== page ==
A Brief Introduction to Russia


The emancipation of serfs was one of the greatest events of nineteenth-century Russia. It ended the power of the landed aristocracy, brought free labor to the cities, and grew the middle class. But, there was a price to pay. The newly freed peasants had to pay a special tax for life. And landlords paid generously for land.

The economy of Russia is one of the largest in the world, fueled by the country’s plentiful natural resources. Oil and natural gas are the top industries, but the country also depends heavily on agriculture, forestry, fishing, and manufacturing. While these industries make up the bulk of the economy, Russia is also one of the world’s biggest exporters of military weapons.

Russia’s territory covers 17 million square miles, or approximately 11% of Earth’s landmass. The country is the largest country in the world in land area, and it’s almost twice as big as the contiguous United States. Almost 60% of Russia’s landmass is covered in permafrost.

The Russian judicial system has three branches: the Supreme Court, the Court of Arbitration, and Municipal Courts. In addition to these branches, the Russian Federation also has a Constitutional Court that oversees the Constitutional Court in administrative entities. Municipal courts hear the majority of civil cases and 90 percent of criminal cases. Judges in these courts are appointed for life by the Federation Council on the recommendation of the president.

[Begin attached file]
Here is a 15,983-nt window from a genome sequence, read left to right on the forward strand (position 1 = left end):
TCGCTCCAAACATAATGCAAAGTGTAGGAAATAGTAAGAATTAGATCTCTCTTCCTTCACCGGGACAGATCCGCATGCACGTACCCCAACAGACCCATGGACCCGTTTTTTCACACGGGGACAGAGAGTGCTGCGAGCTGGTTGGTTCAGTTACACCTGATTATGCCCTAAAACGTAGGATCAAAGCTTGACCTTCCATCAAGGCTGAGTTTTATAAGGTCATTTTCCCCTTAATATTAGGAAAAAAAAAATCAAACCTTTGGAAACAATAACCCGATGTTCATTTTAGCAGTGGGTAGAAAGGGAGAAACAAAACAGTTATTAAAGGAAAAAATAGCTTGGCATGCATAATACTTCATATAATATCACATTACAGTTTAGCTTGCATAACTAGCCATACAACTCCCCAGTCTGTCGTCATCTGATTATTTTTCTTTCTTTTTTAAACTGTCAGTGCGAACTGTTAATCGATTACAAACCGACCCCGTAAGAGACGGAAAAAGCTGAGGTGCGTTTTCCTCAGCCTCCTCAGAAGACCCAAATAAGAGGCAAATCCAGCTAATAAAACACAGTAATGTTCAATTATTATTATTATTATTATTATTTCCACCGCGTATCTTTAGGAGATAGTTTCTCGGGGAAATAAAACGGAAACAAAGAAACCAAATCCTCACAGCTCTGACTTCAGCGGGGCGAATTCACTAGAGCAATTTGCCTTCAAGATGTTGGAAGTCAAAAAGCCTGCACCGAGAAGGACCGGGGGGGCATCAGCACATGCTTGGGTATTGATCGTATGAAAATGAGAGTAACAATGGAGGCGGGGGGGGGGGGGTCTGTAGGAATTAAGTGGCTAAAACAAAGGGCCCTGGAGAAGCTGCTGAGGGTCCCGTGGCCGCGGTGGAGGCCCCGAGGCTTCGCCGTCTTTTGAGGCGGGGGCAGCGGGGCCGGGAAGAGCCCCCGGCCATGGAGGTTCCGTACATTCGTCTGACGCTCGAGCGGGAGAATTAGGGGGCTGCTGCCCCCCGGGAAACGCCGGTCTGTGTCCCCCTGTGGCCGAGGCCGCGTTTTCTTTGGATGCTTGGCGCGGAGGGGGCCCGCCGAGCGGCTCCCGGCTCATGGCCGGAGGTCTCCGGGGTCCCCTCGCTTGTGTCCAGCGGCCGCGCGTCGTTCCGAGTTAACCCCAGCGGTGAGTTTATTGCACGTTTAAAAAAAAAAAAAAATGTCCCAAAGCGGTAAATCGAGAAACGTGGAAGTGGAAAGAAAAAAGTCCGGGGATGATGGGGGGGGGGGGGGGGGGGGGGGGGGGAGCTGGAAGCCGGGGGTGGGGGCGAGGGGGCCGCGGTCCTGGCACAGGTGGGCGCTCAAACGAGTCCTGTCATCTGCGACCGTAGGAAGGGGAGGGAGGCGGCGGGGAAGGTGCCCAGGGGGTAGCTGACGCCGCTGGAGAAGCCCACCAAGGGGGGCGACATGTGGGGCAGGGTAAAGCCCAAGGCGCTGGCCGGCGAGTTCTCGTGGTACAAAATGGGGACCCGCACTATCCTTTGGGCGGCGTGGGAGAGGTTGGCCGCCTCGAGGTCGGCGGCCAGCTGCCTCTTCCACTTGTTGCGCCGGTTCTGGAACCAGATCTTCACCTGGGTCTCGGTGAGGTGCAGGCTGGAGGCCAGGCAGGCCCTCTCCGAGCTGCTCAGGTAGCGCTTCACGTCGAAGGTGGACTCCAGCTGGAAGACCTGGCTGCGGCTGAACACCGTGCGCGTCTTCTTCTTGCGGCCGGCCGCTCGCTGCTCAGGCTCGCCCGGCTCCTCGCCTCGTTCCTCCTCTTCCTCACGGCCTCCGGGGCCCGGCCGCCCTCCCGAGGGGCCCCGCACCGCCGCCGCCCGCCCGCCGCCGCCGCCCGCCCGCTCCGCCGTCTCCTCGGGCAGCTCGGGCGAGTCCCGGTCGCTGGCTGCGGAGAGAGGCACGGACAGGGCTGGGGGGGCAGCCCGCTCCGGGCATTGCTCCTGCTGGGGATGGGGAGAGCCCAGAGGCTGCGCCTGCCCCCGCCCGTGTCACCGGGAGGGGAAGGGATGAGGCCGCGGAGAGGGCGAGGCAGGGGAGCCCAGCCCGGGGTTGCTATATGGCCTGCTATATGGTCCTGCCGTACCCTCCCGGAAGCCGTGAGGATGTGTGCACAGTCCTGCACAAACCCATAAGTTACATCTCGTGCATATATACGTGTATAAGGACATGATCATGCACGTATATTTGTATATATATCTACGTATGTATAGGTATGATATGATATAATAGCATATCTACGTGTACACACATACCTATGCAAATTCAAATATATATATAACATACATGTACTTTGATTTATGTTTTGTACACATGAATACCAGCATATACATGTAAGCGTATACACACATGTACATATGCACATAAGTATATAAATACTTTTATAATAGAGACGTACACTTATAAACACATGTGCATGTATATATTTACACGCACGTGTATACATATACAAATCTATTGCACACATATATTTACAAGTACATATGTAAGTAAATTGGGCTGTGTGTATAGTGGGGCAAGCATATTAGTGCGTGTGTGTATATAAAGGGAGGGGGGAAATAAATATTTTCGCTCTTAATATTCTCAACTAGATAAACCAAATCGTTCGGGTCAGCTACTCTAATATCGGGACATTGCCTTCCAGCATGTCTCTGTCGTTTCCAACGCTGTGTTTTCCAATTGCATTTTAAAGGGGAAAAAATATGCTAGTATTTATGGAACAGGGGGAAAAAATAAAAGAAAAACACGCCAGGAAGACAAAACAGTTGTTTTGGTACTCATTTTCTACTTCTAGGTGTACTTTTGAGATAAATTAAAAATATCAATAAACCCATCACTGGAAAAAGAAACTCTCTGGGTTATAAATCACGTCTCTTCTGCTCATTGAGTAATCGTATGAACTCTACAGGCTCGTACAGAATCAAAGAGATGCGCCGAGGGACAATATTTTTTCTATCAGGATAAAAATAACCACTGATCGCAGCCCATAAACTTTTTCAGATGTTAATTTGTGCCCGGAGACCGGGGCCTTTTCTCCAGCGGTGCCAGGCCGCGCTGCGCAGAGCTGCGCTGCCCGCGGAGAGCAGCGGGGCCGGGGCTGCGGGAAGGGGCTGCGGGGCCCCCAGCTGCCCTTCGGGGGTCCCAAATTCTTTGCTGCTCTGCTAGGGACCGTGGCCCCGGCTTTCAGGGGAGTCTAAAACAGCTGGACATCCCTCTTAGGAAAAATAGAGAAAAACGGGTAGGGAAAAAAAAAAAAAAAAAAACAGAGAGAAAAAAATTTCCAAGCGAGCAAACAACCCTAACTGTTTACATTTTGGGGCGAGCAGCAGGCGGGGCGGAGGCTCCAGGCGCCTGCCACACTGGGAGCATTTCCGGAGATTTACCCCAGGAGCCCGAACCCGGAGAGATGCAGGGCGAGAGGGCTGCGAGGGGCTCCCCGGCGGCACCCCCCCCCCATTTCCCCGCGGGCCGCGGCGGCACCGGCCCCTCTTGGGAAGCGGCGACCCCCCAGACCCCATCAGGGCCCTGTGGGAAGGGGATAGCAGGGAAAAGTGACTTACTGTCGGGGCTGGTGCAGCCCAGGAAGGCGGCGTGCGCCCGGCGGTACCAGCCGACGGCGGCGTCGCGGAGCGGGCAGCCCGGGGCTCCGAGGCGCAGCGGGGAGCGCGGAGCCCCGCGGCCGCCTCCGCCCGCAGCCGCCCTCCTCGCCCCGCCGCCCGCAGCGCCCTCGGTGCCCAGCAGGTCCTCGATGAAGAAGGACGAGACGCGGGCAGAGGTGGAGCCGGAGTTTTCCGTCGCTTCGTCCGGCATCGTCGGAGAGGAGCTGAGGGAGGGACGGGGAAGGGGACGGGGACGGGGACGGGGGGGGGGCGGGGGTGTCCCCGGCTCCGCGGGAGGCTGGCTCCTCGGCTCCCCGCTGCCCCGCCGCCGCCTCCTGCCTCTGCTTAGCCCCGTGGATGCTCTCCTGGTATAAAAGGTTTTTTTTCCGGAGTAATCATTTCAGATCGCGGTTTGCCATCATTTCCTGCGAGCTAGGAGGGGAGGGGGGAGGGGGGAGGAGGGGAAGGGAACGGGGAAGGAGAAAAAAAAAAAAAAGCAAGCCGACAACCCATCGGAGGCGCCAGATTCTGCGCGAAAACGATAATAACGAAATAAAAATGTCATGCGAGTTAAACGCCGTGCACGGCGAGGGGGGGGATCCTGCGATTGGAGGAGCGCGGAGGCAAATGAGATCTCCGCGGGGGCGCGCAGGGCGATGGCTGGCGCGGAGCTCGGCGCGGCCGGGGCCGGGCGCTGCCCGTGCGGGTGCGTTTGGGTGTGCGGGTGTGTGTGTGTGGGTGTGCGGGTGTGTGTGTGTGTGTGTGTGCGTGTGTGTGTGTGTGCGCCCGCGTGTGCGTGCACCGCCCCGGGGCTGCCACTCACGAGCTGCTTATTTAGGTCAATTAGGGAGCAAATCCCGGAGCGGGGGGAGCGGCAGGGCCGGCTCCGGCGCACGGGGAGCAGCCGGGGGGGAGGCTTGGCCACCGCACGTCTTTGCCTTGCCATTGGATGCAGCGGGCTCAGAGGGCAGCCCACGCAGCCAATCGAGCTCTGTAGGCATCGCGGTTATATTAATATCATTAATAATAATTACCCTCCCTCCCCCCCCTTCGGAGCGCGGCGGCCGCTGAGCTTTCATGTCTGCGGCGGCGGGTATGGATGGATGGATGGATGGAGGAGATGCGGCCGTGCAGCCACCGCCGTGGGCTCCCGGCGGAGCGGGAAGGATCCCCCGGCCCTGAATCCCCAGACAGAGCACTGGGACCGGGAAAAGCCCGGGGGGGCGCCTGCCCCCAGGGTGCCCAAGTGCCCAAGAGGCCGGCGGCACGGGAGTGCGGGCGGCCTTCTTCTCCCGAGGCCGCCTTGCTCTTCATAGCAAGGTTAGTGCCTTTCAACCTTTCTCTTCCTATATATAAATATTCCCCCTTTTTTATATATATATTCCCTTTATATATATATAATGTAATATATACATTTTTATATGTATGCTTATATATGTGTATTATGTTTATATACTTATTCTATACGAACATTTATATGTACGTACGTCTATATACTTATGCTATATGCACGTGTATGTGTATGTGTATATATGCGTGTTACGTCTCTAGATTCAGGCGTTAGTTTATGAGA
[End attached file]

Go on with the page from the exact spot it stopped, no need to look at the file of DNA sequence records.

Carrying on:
During the period following the tsar’s death, the Russian government promoted atheism and materialism. This government was strongly opposed to organized religion and the Russian Orthodox Church. It sought to break the Russian Orthodox Church’s power, which was a pillar of the old tsarist regime and a barrier to social change. Consequently, members of the Communist Party were not permitted to attend any religious services. Furthermore, the Church was severed from the education system, and religion was not taught in schools.

Amid the tensions between the EU and Russia, Moscow is also trying to maintain a strategic foothold in the Black Sea region. This is important because it is a critical trade corridor for Russia and Central Asia. The Russian port of Novorossiysk is highly dependent on oil and grain from Central Asia, giving Moscow considerable leverage in the region. To protect its key trade routes, Russia is building new infrastructure and developing alternative routes around the Ukrainian border.

While the Russian empire remained a strong force in the medieval era, it was never a nation without a struggle for supremacy. During the fifteenth century, Russia’s grand princes continued to collect lands in order to increase their population and wealth. The state also acquired a significant Muslim Tatar population, making Russia a multi-ethnic state. In addition to this, the Stroganov family established a foothold in the Urals and began to recruit Russian Cossacks to colonize Siberia.

While Russia is a relatively small country, its terrain is varied. Several mountain ranges border the country’s southern borders. These include Mount Elbrus and the Altai Range, as well as the Kamchatka volcanoes. In the centre of the country, the Ural Mountains form the primary divide between Europe and Asia. Its coastline is bordered by the Caspian Sea.